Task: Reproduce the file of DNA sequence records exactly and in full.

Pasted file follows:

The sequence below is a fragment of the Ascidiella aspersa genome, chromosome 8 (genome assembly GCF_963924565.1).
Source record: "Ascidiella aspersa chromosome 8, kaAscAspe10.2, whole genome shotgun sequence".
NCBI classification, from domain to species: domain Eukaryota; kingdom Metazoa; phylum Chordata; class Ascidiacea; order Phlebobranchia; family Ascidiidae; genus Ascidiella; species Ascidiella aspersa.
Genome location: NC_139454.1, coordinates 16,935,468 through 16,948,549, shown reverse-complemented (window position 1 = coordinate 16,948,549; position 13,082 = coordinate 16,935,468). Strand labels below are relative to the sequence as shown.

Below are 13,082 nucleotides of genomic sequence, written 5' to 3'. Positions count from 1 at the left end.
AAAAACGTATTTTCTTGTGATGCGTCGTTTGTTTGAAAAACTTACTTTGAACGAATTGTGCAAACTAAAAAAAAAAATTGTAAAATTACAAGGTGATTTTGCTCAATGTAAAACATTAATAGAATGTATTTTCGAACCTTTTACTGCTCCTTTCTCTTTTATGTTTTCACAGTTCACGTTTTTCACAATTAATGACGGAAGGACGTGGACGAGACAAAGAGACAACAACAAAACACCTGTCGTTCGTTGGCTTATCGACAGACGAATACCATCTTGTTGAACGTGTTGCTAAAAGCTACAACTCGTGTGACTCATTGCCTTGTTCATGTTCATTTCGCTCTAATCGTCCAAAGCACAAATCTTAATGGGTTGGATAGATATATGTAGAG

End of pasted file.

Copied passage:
The sequence below is a fragment of the Ascidiella aspersa genome, chromosome 8 (genome assembly GCF_963924565.1).
Source record: "Ascidiella aspersa chromosome 8, kaAscAspe10.2, whole genome shotgun sequence".
NCBI classification, from domain to species: domain Eukaryota; kingdom Metazoa; phylum Chordata; class Ascidiacea; order Phlebobranchia; family Ascidiidae; genus Ascidiella; species Ascidiella aspersa.
Genome location: NC_139454.1, coordinates 16,935,468 through 16,948,549, shown reverse-complemented (window position 1 = coordinate 16,948,549; position 13,082 = coordinate 16,935,468). Strand labels below are relative to the sequence as shown.

Below are 13,082 nucleotides of genomic sequence, written 5' to 3'. Positions count from 1 at the left end.
AAAAACGTATTTTCTTGTGATGCGTCGTTTGTTTGAAAAACTTACTTTGAACGAATTGTGCAAACTAAAAAAAAAAATTGTAAAATTACAAGGTGATTTTGCTCAATGTAAAACATTAATAGAATGTATTTTCGAACCTTTTACTGCTCCTTTCTCTTTTATGTTTTCACAGTTCACGTTTTTCACAATTAATGACGGAAGGACGTGGACGAGACAAAGAGACAACAACAAAACACCTGTCGTTCGTTGGCTTATCGACAGACGAATACCATCTTGTTGAACGTGTTGCTAAAAGCTACAACTCGTGTGACTCATTGCCTTGTTCATGTTCATTTCGCTCTAATCGTCCAAAGCACAAATCTTAATGGGTTGGATAGATATATGTAGAG